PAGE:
An oil pump jack can be seen in Cisco, Texas, August 23, 2015. Reuters/Mike Stone
Crude oil prices hit fresh seven-year lows on Friday as the International Energy Agency (IEA) warned global oversupply could worsen in the new year.
Brent slipped below $39 per barrel for the first time since December 2008 as the IEA, which advises developed nations on energy, warned that demand growth was starting to slow.
“The technicals and the fundamentals are singing from the same hymn sheet,” said Tamas Varga, oil analyst with PVM Associates. “We will not see support until we hit the lows of 2008.”
Brent crude futures were down 50 cents at $39.23 a barrel at 8.34 a.m ET, bouncing slightly from a session low of $38.90.
West Texas Intermediate (WTI) U.S. crude futures were at $36.41 per barrel, down 35 cents after touching $36.12, their lowest since February 2009. In 2008, Brent fell as low as $36.20 per barrel and $32.40 per barrel for WTI.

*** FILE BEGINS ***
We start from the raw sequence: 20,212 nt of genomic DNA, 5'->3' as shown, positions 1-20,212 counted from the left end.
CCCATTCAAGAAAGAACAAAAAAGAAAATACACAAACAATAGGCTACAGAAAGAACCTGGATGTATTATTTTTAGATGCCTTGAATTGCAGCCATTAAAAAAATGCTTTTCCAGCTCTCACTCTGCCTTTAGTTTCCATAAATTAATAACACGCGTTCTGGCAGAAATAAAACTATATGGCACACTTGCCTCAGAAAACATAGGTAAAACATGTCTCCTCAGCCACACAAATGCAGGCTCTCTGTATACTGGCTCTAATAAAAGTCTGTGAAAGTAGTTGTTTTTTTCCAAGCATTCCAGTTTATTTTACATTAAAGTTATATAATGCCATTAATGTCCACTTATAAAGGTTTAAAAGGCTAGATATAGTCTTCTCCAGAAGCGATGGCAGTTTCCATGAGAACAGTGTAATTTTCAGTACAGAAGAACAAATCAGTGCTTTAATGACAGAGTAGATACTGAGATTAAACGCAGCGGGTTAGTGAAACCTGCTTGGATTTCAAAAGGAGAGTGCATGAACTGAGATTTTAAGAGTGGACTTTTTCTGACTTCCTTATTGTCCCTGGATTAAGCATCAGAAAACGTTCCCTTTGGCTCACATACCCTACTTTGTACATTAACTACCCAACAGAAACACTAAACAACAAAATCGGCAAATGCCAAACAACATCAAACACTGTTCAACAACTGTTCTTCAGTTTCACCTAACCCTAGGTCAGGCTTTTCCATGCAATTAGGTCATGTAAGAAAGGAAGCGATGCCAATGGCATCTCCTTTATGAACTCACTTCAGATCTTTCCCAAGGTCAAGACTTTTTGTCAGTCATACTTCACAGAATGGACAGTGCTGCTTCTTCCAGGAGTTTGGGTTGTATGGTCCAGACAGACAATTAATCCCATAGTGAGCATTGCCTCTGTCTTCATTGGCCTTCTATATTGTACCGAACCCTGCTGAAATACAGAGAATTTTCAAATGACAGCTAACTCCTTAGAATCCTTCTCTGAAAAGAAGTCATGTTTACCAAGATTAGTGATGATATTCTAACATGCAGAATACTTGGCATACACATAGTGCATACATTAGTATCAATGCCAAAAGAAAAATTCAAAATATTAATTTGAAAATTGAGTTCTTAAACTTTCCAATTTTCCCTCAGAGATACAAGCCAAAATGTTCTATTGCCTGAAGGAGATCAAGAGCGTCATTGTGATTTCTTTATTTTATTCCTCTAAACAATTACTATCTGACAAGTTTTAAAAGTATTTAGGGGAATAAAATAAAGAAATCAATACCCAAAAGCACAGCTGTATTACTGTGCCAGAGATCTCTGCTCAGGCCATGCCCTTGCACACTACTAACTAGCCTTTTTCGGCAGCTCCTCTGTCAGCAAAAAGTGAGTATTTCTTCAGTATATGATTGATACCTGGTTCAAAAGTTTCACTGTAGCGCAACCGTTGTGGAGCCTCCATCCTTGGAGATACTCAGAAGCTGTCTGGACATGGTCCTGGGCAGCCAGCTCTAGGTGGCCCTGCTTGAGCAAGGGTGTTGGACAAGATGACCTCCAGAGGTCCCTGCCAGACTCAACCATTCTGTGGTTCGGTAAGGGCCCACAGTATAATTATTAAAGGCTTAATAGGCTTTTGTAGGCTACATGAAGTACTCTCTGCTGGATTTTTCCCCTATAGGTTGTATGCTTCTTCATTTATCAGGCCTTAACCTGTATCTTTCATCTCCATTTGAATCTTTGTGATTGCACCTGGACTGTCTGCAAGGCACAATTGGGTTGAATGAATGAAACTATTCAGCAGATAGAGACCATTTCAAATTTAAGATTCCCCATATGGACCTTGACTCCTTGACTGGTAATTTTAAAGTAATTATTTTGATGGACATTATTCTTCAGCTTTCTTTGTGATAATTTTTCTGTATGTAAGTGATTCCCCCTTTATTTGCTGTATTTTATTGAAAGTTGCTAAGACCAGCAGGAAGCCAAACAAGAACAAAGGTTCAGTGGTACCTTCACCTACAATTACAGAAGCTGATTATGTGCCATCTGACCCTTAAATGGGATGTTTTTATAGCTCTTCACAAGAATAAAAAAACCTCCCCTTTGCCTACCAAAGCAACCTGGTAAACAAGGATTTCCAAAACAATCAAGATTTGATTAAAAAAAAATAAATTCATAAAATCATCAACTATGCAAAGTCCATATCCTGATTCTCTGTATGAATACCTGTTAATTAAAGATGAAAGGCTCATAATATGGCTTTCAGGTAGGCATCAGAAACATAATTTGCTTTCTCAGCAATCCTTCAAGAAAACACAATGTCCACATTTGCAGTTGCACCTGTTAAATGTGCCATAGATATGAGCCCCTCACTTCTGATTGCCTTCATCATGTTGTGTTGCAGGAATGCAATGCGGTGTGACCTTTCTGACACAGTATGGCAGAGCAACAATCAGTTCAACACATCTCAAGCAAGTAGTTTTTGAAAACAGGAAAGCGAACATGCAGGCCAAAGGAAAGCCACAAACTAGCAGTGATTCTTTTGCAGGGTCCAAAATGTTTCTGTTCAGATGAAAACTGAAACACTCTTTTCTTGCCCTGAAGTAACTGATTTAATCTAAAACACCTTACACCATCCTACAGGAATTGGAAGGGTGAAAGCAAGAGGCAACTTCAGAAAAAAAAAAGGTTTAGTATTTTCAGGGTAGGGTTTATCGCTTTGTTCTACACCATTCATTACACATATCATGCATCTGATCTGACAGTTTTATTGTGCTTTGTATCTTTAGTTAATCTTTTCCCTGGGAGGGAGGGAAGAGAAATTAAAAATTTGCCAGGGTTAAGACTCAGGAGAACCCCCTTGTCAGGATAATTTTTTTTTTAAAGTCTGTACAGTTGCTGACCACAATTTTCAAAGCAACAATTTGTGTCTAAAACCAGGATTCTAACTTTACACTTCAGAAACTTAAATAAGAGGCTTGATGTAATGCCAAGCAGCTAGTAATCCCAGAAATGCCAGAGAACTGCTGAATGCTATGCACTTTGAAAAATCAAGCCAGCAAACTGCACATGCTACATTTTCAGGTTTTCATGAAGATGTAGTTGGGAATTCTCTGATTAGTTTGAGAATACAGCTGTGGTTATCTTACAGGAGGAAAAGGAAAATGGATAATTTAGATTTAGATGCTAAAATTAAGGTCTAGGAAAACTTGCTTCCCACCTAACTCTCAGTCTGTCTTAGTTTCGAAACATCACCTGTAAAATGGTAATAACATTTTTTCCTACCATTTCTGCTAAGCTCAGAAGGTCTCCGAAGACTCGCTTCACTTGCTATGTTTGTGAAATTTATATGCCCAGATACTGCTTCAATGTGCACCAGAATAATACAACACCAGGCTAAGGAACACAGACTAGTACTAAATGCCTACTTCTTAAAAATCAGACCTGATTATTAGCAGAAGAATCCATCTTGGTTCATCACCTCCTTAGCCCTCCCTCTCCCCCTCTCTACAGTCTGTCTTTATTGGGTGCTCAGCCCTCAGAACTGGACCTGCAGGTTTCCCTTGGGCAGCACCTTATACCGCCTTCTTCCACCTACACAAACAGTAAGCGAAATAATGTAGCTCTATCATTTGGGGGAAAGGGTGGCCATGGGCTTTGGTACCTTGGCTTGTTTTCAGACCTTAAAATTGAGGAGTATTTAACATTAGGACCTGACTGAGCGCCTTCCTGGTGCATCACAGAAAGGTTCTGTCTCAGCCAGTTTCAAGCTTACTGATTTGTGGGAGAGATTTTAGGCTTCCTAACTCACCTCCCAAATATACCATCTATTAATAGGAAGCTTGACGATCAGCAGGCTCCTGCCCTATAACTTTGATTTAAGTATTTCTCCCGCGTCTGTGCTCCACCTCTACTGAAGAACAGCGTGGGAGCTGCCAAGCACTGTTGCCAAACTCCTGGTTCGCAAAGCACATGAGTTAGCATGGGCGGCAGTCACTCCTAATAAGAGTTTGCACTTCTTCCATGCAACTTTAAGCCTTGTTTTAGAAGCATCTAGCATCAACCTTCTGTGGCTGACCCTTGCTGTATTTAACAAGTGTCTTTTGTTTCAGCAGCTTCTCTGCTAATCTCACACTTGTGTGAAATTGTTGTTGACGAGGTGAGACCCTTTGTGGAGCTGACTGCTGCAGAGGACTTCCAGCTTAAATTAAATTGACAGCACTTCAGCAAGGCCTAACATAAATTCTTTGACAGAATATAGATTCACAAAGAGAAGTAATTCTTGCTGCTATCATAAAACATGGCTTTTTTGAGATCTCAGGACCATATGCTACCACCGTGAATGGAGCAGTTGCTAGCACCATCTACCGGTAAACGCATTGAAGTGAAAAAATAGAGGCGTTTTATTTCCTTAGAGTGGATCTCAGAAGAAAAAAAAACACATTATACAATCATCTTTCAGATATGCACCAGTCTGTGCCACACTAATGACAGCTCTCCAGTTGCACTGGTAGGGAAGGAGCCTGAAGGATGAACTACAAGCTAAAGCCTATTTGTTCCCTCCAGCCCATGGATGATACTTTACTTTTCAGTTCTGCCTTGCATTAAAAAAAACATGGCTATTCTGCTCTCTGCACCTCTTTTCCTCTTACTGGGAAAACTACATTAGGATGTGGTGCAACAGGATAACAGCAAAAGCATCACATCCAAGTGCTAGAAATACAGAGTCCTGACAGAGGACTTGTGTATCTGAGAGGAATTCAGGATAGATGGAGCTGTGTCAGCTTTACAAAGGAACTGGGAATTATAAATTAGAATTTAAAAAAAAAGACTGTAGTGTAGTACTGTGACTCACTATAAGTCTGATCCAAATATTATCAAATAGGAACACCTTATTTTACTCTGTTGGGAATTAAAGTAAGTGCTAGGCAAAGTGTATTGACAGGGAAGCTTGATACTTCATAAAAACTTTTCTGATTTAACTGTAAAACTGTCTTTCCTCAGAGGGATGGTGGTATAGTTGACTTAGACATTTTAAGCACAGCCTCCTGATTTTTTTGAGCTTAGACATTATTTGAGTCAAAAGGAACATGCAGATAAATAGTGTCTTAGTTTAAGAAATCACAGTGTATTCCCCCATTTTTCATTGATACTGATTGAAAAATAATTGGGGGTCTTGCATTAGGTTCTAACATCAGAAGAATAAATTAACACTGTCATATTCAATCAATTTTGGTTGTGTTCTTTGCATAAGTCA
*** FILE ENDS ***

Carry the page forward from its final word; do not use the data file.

Prices have tumbled this month after OPEC failed to impose a ceiling on output. OPEC producers pumped more oil in November than in any month since late 2008, some 31.7 million barrels per day.
“Consumption is likely to have peaked in the third quarter and demand growth is expected to slow to a still-healthy 1.2 million bpd in 2016, as support from sharply falling oil prices begins to fade,” the IEA said in its monthly report.
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